When they were first tasked with making a documentary about the Bouvier family and their reminiscences of East Hampton, Albert and David Maysles soon realized that they were dealing with some “staunch” characters in Big Edie and Little Edie Bouvier Beale, and that these women would make much more interesting documentary subjects. Every denizen of East Hampton, even a former first lady, would pale in comparison to the intriguing and beguiling women captured in Grey Gardens (Maysles, Maysles, Hovde, and Meyer, 1975).
I have found over the years with repeated viewings that what delights, inspires, appalls, or repels me about the women and their living conditions, their characters, their actions, or their arguments and reconciliations is very much driven by my age and own experiences. My views have changed over the years, something that Cole echoes as well. I may have started by laughing at a pair of eccentrics, only to find that the years have engendered a true affection and understanding.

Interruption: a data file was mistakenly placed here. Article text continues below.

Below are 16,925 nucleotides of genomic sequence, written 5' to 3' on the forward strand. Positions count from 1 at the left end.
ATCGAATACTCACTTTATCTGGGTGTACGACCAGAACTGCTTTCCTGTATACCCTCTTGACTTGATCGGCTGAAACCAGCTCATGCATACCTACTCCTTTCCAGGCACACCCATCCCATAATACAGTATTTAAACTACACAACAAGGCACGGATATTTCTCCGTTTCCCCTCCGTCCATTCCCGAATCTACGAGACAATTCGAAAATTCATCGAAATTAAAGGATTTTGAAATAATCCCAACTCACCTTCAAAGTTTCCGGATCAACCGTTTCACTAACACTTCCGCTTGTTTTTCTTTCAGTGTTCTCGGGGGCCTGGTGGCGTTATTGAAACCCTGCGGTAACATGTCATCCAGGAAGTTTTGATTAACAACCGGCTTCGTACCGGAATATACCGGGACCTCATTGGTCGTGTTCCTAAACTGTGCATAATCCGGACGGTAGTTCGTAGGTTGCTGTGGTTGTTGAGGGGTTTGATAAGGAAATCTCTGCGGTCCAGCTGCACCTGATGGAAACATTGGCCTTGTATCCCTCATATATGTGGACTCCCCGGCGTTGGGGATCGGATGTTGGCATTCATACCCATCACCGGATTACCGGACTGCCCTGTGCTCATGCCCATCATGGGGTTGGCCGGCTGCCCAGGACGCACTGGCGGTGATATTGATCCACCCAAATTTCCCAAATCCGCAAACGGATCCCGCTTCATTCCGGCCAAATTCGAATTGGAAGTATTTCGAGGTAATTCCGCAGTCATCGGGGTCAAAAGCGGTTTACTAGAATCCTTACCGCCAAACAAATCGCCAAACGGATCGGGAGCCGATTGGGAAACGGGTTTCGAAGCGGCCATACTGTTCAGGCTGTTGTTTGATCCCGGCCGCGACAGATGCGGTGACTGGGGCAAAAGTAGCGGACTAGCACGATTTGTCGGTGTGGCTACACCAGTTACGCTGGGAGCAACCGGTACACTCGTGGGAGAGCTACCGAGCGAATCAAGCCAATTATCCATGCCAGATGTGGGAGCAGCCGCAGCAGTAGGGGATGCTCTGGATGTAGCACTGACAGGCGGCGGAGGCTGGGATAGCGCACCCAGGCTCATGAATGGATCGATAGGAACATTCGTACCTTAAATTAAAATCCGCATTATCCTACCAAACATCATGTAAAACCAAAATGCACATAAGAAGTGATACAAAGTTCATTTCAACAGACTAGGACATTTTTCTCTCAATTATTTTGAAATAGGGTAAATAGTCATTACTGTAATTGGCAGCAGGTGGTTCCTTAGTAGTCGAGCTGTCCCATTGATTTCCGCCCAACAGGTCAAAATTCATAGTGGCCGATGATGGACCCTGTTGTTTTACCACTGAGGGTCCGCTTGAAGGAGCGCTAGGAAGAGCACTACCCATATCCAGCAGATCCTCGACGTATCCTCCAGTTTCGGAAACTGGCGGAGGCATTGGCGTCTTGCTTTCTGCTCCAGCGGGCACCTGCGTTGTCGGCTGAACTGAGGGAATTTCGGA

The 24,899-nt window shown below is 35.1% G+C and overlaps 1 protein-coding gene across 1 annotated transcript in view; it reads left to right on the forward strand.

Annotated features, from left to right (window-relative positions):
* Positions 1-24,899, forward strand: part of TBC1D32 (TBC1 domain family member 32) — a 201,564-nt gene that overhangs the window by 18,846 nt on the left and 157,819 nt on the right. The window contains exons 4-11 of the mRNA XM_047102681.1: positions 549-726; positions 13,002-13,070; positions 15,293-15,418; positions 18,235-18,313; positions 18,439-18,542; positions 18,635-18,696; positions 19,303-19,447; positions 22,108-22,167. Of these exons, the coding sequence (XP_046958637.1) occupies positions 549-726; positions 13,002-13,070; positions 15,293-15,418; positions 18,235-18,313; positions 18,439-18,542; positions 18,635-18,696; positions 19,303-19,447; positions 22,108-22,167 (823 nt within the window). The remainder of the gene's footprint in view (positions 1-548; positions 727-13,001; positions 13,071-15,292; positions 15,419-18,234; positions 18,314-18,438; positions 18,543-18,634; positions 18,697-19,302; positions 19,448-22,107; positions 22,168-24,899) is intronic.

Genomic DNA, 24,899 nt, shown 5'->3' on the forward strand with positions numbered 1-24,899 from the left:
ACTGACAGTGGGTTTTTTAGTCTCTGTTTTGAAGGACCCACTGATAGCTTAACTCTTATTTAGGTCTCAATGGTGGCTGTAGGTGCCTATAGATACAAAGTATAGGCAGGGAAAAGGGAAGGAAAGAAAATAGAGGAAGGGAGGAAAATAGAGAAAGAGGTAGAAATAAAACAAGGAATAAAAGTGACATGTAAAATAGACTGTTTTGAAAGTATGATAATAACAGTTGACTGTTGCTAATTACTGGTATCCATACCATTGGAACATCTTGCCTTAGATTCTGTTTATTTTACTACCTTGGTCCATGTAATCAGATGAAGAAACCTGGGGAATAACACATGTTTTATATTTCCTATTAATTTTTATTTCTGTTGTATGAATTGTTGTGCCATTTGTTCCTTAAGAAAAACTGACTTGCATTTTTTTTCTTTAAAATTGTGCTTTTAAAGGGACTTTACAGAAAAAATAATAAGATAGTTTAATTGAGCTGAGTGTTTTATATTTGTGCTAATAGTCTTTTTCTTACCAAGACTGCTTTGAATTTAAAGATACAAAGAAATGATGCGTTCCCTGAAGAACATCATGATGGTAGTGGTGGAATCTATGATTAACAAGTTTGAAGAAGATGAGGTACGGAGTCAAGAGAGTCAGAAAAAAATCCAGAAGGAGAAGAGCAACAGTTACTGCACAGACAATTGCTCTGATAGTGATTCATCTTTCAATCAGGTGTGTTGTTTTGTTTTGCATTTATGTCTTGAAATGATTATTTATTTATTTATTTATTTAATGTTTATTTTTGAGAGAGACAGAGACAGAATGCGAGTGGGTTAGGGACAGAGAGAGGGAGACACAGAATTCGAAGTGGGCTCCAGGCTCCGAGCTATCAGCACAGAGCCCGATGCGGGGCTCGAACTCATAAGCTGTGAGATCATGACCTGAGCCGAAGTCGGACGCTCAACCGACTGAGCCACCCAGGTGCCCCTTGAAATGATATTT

I still find that either Big Edie or Little Edie will come up with some observation about themselves or the other, or the world in general, that will strike me deeply. Plus, they are both a hoot to hang around with, albeit for a short period of time! In employing the direct cinema style, the Maysles and their directing, editing, and production team have allowed the world to meet these women on their own terms, in their own words, and in their own inimitable style.
What you’ll find in this episode: insights from Little Edie’s audio supplements and the other adaptations of the work, Jerry and the Marble Faun allusion, and how great it would be to see all of Little Edie’s costumes.
Links and Recommendations:
Check out Grey Gardens on IMDB.
Ericca’s further viewing pick of Cinema Verite.
Cole’s further viewing pick of Salesman.
A glimpse of a very young Little Edie and her diary.
A photo collection of the Beales and Bouviers.